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This is it! I've given up work -retired from the rat race and am about to start on a 10 year adventure, doing all those things I've been meaning to do but never had the time to do them. I've offloaded my responsibilities and it is now my time. So follow my adventures and see whether I actually manage anything!



Saturday, 9 May 2015

Day 3: Snape to South Otterington

Met the owner this morning who served us a delicious breakfast. Only sorry the pub hadn't been open last night as it looked very cosy and inviting when we saw the bar today. Our rooms were not part of the main building but in an annex at the back so we hadn't been inside until this morning.


For once it was easy to find our way out of the village as the path ran alongside the pub.











This grand house is part of the Firby Estate which we needed to cross. many public footpaths cross private land and owners are obliged  to provide access.







These magnificent oak trees broke up the landscape.












This is the driveway to the house.
Once through the gateway I looked back to see the large 'Private' sign but could find no sign to indicate the pathway which is clearly shown on the map. Last year we had a number of issues with map reading and occasionally a difference of opinion but all credit to Head Hiker, Paul, who has obviously spent the winter studying the Ordnance Survey maps as his knowledge and competence now knows no bounds.







A chaffinch sang to us as we walked past.


Soon we were walking through the small town of Bedale.
As we crossed the road I noticed this signpost and was intrigued by the name on one of the the signs  'Big Sheep Little Cow'. I discovered it was a play barn with animals and activities for children. No time for us to visit though.

Leaving the town we had to cross the railway track at this level crossing.

Alongside the track was this beautiful brick built signal box.

The bright yellow rapeseed fields were a feature of today's walk. Then we could hear the roar of the traffic thundering along the A1 which we needed to cross.

Luckily we didn't have to risk life and limb crossing the actual road as there was an alternative route running beneath it.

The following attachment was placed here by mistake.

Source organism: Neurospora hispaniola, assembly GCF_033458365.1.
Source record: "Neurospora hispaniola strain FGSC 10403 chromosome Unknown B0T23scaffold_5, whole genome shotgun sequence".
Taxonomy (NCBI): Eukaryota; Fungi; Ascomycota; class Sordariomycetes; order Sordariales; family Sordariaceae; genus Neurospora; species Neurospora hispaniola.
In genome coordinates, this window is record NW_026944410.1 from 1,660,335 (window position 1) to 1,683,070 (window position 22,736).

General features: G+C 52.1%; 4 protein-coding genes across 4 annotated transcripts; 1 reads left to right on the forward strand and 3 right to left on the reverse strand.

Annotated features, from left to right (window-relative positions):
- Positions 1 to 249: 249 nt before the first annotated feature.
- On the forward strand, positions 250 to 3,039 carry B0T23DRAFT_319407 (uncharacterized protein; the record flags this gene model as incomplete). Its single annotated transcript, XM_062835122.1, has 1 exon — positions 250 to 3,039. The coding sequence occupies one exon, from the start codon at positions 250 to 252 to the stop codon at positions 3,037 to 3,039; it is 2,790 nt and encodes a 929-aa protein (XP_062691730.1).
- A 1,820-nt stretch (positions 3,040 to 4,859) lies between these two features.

There must have been an air force base nearby as we heard and saw a number of jets taking off as well as helicopters.









This garden had its own miniature railway including a Great Western Railway bench








Thanks for pointing that out Paul. I feel a lot better now about crossing the field.


No time for chatting. We were all ready for lunch but needed to cover at least 3 more miles before we stopped. We always tried to cover more than half our daily mileage before stopping. It seemed to give us a psychological boost for the afternoon's walk.

The clouds were gathering and it wasn't long before we needed to stop to put our waterproof trousers on.





Walking across ploughed fields in the rain was not a highlight of the day but the clouds soon cleared and we were back to blue skies. There was a fierce wind blowing though so that ensured it wasn't a stroll in the park.













Another railway line to cross but I don't think this is still in operation looking at the vegetation growing up around the rails.


We crossed the River Swale and were looking for a sheltered spot for lunch as the wind was just ferocious.



Steve settled behind this tree but it was still too windy for the rest of us. We huddled by the side of a rapeseed field as the dense, high plants  provided some shelter against the wind.